HUNTINGTON — Newly appointed Huntington Police Chief Karl Colder knows as an outsider he has an uphill battle ahead of him within a tight-knit community of fewer than 50,000 residents.
But the New York City native brings to the position more than three decades of federal Drug Enforcement Administration and law enforcement experience, as well as consulting and vocational school teaching experience.
Through his guidance he hopes he can help the Huntington Police Department build stronger relationships with its fellow law enforcement officers and the Huntington community, as well as build on the well-being of officers as he works to fill empty positions.
During his tenure, Colder hopes he can change the perception of Huntington from the opioid capital of the world to the “city of solutions.” To do that, however, he will have to earn the trust of the community and his officers to create better morale on all fronts.
Education and training
Colder holds a bachelor’s degree in social relations, criminal justice and political science from Cheyney State College (now Cheyney University of Pennsylvania) and a master’s degree in human resources development and training from Seton Hall University in New Jersey.
The self-proclaimed nomad retired from the U.S. Department of Justice’s Drug Enforcement Administration with 32 years of experience and was the special agent in charge for the DEA’s Washington, D.C., Field Division Office from February 2013 to May 2018, during which time he directed all DEA operations throughout Maryland, West Virginia and the District of Columbia.
From New York to Jacksonville, Florida, to islands throughout the Atlantic Ocean, his work with the DEA and his life made him a well-traveled man after he held several positions along the East Coast, as well as in the Caribbean and other tropical places, in an effort to curb illegal drug trade, from methamphetamines to cocaine and heroin.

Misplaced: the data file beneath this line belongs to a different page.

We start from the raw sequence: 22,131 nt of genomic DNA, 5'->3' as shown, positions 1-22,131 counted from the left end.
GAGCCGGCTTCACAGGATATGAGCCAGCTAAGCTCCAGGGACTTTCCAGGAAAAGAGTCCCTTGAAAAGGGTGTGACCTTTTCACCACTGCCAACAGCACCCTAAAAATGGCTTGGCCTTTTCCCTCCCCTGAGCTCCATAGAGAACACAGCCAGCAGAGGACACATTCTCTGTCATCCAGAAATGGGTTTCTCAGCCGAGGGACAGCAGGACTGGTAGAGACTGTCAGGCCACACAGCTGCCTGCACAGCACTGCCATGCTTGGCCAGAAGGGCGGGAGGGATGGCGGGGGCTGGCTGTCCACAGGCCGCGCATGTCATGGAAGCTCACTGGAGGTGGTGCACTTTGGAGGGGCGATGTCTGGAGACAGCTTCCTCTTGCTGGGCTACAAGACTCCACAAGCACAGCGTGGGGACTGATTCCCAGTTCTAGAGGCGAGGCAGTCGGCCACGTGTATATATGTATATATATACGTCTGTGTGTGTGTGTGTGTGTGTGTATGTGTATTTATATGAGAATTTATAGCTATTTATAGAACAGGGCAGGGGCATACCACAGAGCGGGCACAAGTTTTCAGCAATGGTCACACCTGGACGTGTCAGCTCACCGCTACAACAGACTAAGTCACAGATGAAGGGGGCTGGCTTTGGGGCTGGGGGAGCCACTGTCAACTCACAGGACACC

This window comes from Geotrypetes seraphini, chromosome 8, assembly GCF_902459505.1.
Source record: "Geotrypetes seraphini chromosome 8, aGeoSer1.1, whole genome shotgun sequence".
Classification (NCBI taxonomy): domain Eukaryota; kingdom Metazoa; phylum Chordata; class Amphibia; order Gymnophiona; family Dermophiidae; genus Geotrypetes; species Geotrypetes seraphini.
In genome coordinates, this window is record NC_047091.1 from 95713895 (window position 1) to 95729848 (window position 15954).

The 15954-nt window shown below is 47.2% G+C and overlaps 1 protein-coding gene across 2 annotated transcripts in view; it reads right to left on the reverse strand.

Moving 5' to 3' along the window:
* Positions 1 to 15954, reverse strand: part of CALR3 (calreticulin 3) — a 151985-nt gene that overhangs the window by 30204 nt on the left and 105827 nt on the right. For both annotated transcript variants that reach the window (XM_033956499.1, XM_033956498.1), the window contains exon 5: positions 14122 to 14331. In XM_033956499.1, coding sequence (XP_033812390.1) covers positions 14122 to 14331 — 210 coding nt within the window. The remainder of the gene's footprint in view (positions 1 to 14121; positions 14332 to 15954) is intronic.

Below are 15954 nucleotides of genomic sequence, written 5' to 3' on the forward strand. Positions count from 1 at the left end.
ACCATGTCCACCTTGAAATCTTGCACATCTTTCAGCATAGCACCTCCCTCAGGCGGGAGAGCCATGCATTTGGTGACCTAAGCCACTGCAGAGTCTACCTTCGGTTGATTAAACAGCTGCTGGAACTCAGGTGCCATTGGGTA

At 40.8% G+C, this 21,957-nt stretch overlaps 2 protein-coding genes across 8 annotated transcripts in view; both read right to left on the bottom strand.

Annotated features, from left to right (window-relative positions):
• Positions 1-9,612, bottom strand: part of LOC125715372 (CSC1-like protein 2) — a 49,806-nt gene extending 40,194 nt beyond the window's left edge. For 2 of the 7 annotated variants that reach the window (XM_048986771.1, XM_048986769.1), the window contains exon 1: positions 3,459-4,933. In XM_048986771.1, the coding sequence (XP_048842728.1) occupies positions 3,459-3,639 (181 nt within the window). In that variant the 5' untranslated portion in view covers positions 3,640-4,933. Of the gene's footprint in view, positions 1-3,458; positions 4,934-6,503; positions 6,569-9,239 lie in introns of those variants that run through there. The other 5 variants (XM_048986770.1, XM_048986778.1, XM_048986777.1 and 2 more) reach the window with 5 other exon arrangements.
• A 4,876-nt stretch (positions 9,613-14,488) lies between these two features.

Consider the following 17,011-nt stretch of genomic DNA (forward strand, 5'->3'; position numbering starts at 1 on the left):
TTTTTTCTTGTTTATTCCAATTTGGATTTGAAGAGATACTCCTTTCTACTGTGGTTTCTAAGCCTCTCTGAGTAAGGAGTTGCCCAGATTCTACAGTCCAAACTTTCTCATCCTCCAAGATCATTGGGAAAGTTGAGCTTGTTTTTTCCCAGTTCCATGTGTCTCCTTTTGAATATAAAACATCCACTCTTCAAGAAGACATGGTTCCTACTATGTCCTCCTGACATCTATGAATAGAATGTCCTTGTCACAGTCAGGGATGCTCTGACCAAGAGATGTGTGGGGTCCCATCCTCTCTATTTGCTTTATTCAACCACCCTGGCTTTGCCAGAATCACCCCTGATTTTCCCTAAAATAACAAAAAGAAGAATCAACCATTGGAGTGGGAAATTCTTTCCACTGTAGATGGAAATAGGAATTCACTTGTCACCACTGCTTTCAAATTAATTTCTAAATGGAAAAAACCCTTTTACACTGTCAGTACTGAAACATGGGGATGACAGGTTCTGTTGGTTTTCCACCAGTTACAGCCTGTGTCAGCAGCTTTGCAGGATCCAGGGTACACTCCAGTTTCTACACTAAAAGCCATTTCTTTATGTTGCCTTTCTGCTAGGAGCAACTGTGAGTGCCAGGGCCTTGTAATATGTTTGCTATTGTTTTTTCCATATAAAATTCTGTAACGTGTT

He watched the opioid crisis build as drug firms poured millions of pain pills into Appalachia while the DEA had no leadership in West Virginia. He helped place a special agent in charge of the state to help fight that, while telling then-Charleston Gazette-Mail reporter Eric Eyre the DEA was a carousel, seemingly calling out those who would go and work for the drug firms they had investigated.
After retiring from the DEA, he served as president of Colder Allied Consulting LLC, providing consulting for program performance and information management support to private companies. Colder also is a teacher/instructor of the Monroe Advanced Technical Academy’s Administration of Justice sequence for Loudoun County, Virginia, Public Schools, where he prepares students for entry-level employment in the law enforcement and criminal justice world, as well as other fields.
Colder takes over for Ray Cornwell, who held the position before retiring in early July. Before that, current city manager Hank Dial stepped into the position after the death of Joe Ciccarelli, whose career as an FBI agent reflects Colder’s.
Colder will oversee a department with a $15.4 million budget, which includes room for 108 sworn officers and nine civilian staff. He will be paid an annual salary of $95,610.
He hopes to build trust among the officers and build up the confidence of the men and women in the department.
While he was not part of the Huntington community as it grew to be known as the opioid capital of the United States, Colder’s three decades of experience with the DEA gives him the knowledge and know-how of how to weigh policing against getting help for people in need.
He has no ties to Huntington, but has been a face within the community for years, working alongside HPD in drug investigations, Huntington Mayor Steve Williams said.